New England had been long fruitful in great men, the necessary consequence of the admirable discipline of her institutions; and we were this day honored with the presence of one of those cherished objects of her attachment and pride, who has an undoubted and peculiar title to our regard. It is a plain truth that he who defends the Constitution of his country by his wisdom in council, is entitled to share her gratitude with those who protect it by valor in the field. Peace has its victories as well as war. We all recollect a late memorable occasion, when the exalted talents and enlightened patriotism of the gentleman to whom he had al Juded, were exerted in the support of our national Union, and the sound in terpretation of its Charter. If there be any one political precept, preeminent above all others, and acknowledged by all, it is that which dictates the absolute necessity of a union of the States under one government, and that government clothed with those attributes and powers with which the existing Constitution has invested it. We were indebted, under Providence, to the operation and influence of the powers of that Constitution, for our national honor abroad, and for unexampled prosperity at bome. Its future stability depended upon the firm support and due exercise of its legitimate powers in all their branches. A tendency to disunion-to anarchy among the members rather than to tyranny in the head -had been heretofore the melancholy fate of all the federal governments of ancient and modern Europe. Our Union and National Constitution were formed, as we have hitherto been led to believe, under better auspices and with improved wisdom. But there was a deadly principle of disease inherent in the system. The assumption by any member of the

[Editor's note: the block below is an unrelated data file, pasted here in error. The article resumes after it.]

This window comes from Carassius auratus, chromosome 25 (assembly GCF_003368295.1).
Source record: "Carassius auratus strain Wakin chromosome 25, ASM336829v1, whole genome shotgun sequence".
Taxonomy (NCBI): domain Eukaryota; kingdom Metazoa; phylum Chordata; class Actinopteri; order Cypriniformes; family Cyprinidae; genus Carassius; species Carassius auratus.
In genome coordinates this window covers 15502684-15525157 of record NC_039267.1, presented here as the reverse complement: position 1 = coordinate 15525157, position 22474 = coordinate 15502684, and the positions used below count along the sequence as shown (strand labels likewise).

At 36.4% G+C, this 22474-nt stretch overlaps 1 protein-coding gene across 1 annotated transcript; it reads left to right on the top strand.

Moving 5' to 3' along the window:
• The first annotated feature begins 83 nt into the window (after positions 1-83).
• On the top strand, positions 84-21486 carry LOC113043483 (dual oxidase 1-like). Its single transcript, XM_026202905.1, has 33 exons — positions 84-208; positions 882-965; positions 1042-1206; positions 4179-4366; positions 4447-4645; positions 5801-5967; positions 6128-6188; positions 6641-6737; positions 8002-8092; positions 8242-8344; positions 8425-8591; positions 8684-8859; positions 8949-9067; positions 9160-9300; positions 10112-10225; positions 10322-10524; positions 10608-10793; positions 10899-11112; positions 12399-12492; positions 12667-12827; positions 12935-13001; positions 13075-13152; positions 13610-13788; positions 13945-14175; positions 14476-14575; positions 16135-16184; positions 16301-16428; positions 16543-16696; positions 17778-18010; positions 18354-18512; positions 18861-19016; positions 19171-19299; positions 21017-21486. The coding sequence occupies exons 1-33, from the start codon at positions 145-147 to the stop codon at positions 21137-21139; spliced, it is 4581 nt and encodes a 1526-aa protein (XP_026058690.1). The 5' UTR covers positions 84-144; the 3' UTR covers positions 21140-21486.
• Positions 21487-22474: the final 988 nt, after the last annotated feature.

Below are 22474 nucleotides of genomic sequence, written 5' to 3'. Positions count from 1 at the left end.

Union, of the right to question and resist, or annul, as its own judgment should dictate, either the laws of Congress, or the treaties, or the decisions of the Federal Courts, or the mandates of the executive power, duly made and promulgated as the Constitution prescribes, was a most dangerous assumption of power, leading to collision and the destruction of the system. And if, contrary to all our expectations, we should hereafter fail in the grand experiment of a confederate government, extending over some of the fairest portions of this continent, and destined to act, at the same time, with efficiency and harmony, we should most grievously disappoint the hopes of mankind, and blast forever the fruits of the revolution.